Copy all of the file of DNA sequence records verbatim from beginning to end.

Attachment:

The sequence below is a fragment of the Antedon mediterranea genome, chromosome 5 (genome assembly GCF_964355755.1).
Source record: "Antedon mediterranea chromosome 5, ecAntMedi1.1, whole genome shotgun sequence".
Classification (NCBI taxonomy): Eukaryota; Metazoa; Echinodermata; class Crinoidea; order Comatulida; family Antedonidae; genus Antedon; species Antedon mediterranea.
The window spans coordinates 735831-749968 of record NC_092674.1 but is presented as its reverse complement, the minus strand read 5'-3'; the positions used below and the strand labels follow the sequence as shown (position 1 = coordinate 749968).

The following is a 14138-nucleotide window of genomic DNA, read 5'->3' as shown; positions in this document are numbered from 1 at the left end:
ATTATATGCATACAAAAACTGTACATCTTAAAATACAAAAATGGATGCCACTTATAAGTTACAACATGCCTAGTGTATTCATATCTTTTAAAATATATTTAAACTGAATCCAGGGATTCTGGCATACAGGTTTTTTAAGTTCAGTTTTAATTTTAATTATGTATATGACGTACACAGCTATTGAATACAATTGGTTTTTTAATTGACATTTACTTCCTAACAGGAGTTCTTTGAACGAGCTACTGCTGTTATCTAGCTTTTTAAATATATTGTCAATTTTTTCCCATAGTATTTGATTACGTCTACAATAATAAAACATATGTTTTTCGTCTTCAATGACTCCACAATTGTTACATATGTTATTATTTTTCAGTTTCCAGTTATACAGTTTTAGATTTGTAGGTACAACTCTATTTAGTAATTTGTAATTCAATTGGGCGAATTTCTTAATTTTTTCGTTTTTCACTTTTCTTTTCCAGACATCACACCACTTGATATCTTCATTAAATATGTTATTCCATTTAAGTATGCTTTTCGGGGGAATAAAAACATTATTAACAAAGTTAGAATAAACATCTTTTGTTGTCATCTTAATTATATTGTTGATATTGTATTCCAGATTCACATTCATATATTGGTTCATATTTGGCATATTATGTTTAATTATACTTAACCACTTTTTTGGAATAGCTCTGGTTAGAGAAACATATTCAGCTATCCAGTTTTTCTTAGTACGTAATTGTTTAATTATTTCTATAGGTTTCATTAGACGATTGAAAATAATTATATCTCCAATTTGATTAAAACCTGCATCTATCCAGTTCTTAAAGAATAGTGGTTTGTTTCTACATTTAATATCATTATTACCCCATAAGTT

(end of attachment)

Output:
The sequence below is a fragment of the Antedon mediterranea genome, chromosome 5 (genome assembly GCF_964355755.1).
Source record: "Antedon mediterranea chromosome 5, ecAntMedi1.1, whole genome shotgun sequence".
Classification (NCBI taxonomy): Eukaryota; Metazoa; Echinodermata; class Crinoidea; order Comatulida; family Antedonidae; genus Antedon; species Antedon mediterranea.
The window spans coordinates 735831-749968 of record NC_092674.1 but is presented as its reverse complement, the minus strand read 5'-3'; the positions used below and the strand labels follow the sequence as shown (position 1 = coordinate 749968).

The following is a 14138-nucleotide window of genomic DNA, read 5'->3' as shown; positions in this document are numbered from 1 at the left end:
ATTATATGCATACAAAAACTGTACATCTTAAAATACAAAAATGGATGCCACTTATAAGTTACAACATGCCTAGTGTATTCATATCTTTTAAAATATATTTAAACTGAATCCAGGGATTCTGGCATACAGGTTTTTTAAGTTCAGTTTTAATTTTAATTATGTATATGACGTACACAGCTATTGAATACAATTGGTTTTTTAATTGACATTTACTTCCTAACAGGAGTTCTTTGAACGAGCTACTGCTGTTATCTAGCTTTTTAAATATATTGTCAATTTTTTCCCATAGTATTTGATTACGTCTACAATAATAAAACATATGTTTTTCGTCTTCAATGACTCCACAATTGTTACATATGTTATTATTTTTCAGTTTCCAGTTATACAGTTTTAGATTTGTAGGTACAACTCTATTTAGTAATTTGTAATTCAATTGGGCGAATTTCTTAATTTTTTCGTTTTTCACTTTTCTTTTCCAGACATCACACCACTTGATATCTTCATTAAATATGTTATTCCATTTAAGTATGCTTTTCGGGGGAATAAAAACATTATTAACAAAGTTAGAATAAACATCTTTTGTTGTCATCTTAATTATATTGTTGATATTGTATTCCAGATTCACATTCATATATTGGTTCATATTTGGCATATTATGTTTAATTATACTTAACCACTTTTTTGGAATAGCTCTGGTTAGAGAAACATATTCAGCTATCCAGTTTTTCTTAGTACGTAATTGTTTAATTATTTCTATAGGTTTCATTAGACGATTGAAAATAATTATATCTCCAATTTGATTAAAACCTGCATCTATCCAGTTCTTAAAGAATAGTGGTTTGTTTCTACATTTAATATCATTATTACCCCATAAGTT